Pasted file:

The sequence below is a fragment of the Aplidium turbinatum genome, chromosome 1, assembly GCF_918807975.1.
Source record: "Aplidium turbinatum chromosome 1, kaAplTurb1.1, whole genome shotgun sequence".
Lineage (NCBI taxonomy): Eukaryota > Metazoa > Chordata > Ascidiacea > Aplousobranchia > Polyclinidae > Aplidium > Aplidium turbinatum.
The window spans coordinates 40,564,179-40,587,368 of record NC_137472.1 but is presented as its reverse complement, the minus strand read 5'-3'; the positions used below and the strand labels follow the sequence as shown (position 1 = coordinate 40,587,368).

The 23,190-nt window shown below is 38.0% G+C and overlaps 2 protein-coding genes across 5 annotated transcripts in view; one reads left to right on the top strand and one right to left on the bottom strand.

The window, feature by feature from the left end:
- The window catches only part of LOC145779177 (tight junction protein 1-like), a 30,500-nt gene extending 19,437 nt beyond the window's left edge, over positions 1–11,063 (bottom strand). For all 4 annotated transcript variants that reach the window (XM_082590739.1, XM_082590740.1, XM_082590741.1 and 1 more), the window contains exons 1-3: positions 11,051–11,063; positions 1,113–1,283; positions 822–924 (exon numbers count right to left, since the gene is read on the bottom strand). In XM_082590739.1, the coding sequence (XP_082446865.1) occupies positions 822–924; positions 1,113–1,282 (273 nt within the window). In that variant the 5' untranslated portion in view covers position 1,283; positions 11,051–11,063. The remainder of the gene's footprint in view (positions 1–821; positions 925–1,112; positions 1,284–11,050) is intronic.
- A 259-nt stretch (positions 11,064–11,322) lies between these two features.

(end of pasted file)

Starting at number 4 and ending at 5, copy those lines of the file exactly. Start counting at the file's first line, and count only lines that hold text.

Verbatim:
The window spans coordinates 40,564,179-40,587,368 of record NC_137472.1 but is presented as its reverse complement, the minus strand read 5'-3'; the positions used below and the strand labels follow the sequence as shown (position 1 = coordinate 40,587,368).

The 23,190-nt window shown below is 38.0% G+C and overlaps 2 protein-coding genes across 5 annotated transcripts in view; one reads left to right on the top strand and one right to left on the bottom strand.